Master Paintings

Master Paintings

View full screen - View 1 of Lot 44. Portrait of Sophia Elizabeth Lawrence.

Property from a Private American Collection

George Romney

Portrait of Sophia Elizabeth Lawrence

Auction Closed

May 22, 04:23 PM GMT

Estimate

100,000 - 150,000 USD

Lot Details

Description

Property from a Private American Collection

George Romney

Dalton-in-Furness, Lancashire 1734 - 1802 Kendal, Cumbria

Portrait of Sophia Elizabeth Lawrence

oil on canvas

canvas: 49 ¾ by 39 ¾ in.; 126.4 by 101.0 cm.

framed: 60 ⅜ by 50 ¾ in.; 153.4 by 128.9 cm.

Commissioned by the sitter’s father, William Lawrence, Esq., M.P.;

Thence by descent to the sitter, Sophia Elizabeth Lawrence (1761-1845), Studley Royal, Yorkshire;

By whom bequeathed to H.E. Waller, Farmington Lodge, Northleach, and Oxford;

Thence by descent until sold ("The Waller Heirlooms"), London, Christie’s, 7 July 1900, lot 28;

Where acquired by Colnaghi;

With Arthur Tooth;

From whom acquired by Agnew's, London, 16 January 1902;

Where acquired by William Lockett Agnew (1858–1918), 21 February 1902;

Thence by inheritance to his wife, Mrs. Lockett Agnew (neé Augusta Isobel Sheil, 1859-1922), London;

By whose estate offered, London, Christie’s, 15 June 1923, lot 53;

Where acquired by the heirs of Mrs. Lockett Agnew;

With Agnew's, London, by May 1928;

From whom acquired by Mrs. E. Hartford;

With Newhouse;

Mr. and Mrs. Kay Kimbell, October 1956;

Kimbell Art Museum, Fort Worth;

By whom deaccessioned and sold, New York, Sotheby’s, 1 April 1983, lot 43;

Where acquired by the parents of the present owners.  

W. Wallis and A. B. Chamberlain, Illustrated Catalogue of a Loan Collection of Portraits, exhibition catalogue, Birmingham 1903, p. 17, cat. no. 10, reproduced;

"Exhibition of English Portraits of the Eighteenth Century in the Birmingham Art Gallery," in Burlington Magazine 3, no. 8 (November 1903), p. 129, reproduced;

T.H. Ward and W. Roberts, Romney: A Biographical and Critical Essay with a Catalogue Raisonné of his Works, New York 1904, pp. 92, reproduced;

Exhibition of Works by the Old Masters and Deceased Masters of the British School, exhibition catalogue, London 1910, p. 32, cat. no. 111;

A. B. Chamberlain, George Romney, New York 1910, pp. 319-320;

A. Kidson, George Romney: A Complete Catalogue of His Paintings, vol. II, New Haven 2015, p. 355, cat. no. 780, reproduced.

Birmingham, Museum and Art Gallery, Loan Collection of Portraits, 1903, no. 10 (lent by Lockett Agnew, Esq.);

London, Royal Academy, Winter Exhibition, 3 January - 12 March 1910, no. 111 (lent by Lockett Agnew, Esq.).

Commissioned by the sitter’s father in 1786, this elegant portrait depicts the youthful Miss Sophia Elizabeth Lawrence (1761-1845). It was conceived as the pendant to a portrait of her brother, William, who posed for Romney one year prior and tragically died within weeks of his portraits’s delivery in November 1785.1 Thus, Miss Lawrence is rendered here in mourning with a profound sense of dignity and repose. As remarked by Arthur B. Chamberlain, “...the treatment of the black dress, which, no doubt, she was wearing in memory of her brother, is one of his happiest effects both in design and in the skillful management of a single tint. Both of these portraits bear signs in every touch that the painting of them was a labour of love to the artist.”2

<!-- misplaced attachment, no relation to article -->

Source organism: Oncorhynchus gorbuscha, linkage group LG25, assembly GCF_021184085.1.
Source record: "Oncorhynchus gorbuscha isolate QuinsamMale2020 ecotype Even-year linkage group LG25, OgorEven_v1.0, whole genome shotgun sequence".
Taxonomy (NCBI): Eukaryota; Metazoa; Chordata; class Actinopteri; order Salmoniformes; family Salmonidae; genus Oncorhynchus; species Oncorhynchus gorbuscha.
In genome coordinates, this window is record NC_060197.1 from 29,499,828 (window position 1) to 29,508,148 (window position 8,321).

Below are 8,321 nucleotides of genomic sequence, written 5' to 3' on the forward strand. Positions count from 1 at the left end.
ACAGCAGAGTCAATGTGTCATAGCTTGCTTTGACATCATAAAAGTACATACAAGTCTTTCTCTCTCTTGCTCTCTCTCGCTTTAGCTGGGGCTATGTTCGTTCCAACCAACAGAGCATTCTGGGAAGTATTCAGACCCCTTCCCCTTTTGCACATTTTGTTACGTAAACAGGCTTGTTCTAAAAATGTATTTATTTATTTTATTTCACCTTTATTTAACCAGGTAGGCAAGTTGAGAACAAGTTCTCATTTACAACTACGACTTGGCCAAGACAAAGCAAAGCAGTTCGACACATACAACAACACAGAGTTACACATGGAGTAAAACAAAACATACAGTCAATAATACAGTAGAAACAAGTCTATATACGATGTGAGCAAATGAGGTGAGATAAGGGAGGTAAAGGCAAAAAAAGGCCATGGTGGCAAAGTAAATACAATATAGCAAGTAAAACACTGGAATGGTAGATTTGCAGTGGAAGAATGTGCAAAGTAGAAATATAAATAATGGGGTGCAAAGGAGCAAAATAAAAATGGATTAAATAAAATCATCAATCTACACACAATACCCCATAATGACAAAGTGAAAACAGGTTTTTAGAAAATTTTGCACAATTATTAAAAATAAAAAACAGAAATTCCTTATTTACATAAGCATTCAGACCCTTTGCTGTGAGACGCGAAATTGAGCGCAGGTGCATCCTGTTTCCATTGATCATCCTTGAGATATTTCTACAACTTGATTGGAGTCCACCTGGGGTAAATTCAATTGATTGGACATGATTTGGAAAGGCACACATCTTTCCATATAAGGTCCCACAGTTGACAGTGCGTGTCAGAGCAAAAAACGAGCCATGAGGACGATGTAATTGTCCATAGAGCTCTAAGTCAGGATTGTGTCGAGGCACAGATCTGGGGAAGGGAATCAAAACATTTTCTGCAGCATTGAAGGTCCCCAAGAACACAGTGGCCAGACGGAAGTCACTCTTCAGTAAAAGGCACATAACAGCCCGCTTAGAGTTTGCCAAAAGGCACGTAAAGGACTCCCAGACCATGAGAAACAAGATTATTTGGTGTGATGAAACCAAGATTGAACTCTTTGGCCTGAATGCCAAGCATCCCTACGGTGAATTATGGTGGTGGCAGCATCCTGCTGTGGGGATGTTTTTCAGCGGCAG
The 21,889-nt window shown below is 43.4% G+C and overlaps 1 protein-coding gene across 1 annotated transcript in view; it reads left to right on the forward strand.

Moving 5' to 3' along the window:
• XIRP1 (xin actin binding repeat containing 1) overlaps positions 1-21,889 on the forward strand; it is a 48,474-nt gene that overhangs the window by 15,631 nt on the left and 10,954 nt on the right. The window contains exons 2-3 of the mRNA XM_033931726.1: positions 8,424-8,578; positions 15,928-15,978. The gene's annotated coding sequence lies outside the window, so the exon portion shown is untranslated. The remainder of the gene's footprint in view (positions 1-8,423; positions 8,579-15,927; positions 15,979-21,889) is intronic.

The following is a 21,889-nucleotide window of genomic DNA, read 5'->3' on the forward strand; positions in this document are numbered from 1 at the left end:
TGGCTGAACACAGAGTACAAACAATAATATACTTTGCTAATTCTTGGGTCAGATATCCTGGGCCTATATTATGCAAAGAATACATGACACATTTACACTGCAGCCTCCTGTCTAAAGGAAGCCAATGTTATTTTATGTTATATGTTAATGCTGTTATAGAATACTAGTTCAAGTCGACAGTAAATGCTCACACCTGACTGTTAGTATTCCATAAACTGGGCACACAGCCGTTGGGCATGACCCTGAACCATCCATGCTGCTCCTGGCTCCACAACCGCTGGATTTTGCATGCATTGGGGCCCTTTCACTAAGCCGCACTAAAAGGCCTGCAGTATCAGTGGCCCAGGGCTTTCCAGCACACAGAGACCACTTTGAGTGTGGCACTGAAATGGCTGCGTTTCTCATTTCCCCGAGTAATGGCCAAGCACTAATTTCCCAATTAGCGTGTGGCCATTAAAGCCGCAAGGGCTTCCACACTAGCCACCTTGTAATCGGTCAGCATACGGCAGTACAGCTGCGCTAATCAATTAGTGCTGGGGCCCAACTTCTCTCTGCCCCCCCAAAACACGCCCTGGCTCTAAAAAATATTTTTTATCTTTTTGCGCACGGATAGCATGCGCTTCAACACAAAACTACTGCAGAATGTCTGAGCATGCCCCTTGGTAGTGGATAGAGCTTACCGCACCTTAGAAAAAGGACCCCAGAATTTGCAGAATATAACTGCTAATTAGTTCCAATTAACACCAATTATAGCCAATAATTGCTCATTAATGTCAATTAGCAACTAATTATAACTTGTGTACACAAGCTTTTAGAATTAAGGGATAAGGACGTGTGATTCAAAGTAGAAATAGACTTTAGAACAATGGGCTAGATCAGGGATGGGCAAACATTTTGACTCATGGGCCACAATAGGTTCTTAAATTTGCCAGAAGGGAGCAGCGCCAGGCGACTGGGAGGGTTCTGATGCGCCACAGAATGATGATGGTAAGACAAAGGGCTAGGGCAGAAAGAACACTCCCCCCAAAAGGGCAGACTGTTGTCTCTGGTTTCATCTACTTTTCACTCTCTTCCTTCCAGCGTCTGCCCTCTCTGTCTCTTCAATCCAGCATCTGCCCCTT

The sitter was a great benefactor of charitable causes and wielded remarkable political power for a woman of her day. Upon the death of her aunt, Elizabeth Allanson, Lawrence inherited Studley Royal in Ripon where she lived from 1808 until her death in 1845. Along with the estate she inherited control of Ripon’s elections and effectively determined the city’s mayoral and council appointments. Lawrence is perhaps best remembered for her devoted preservation efforts toward the ruins of Fountains Abbey, a twelfth-century Cistercian monastery located on Studley Royal’s grounds. Under her patronage, the cloister arcade and roof, tower, and nave arches were all conserved and, largely indebted to her efforts, the abbey survives today as a World Heritage site. Her obituary stated: “there was no project that had for its end the spiritual welfare of mankind, or the amelioration of human suffering, that did not find in her a sincere, and zealous, and valuable friend.”


1 George Romney, Portrait of William Lawrence (1764-1785), untraced; See A. Kidson, George Romney: A Complete Catalogue of His Paintings, vol. II, New Haven 2015, pp. 354-355, cat. no. 779, reproduced.

2 A. B. Chamberlain, George Romney, New York 1910, p. 319.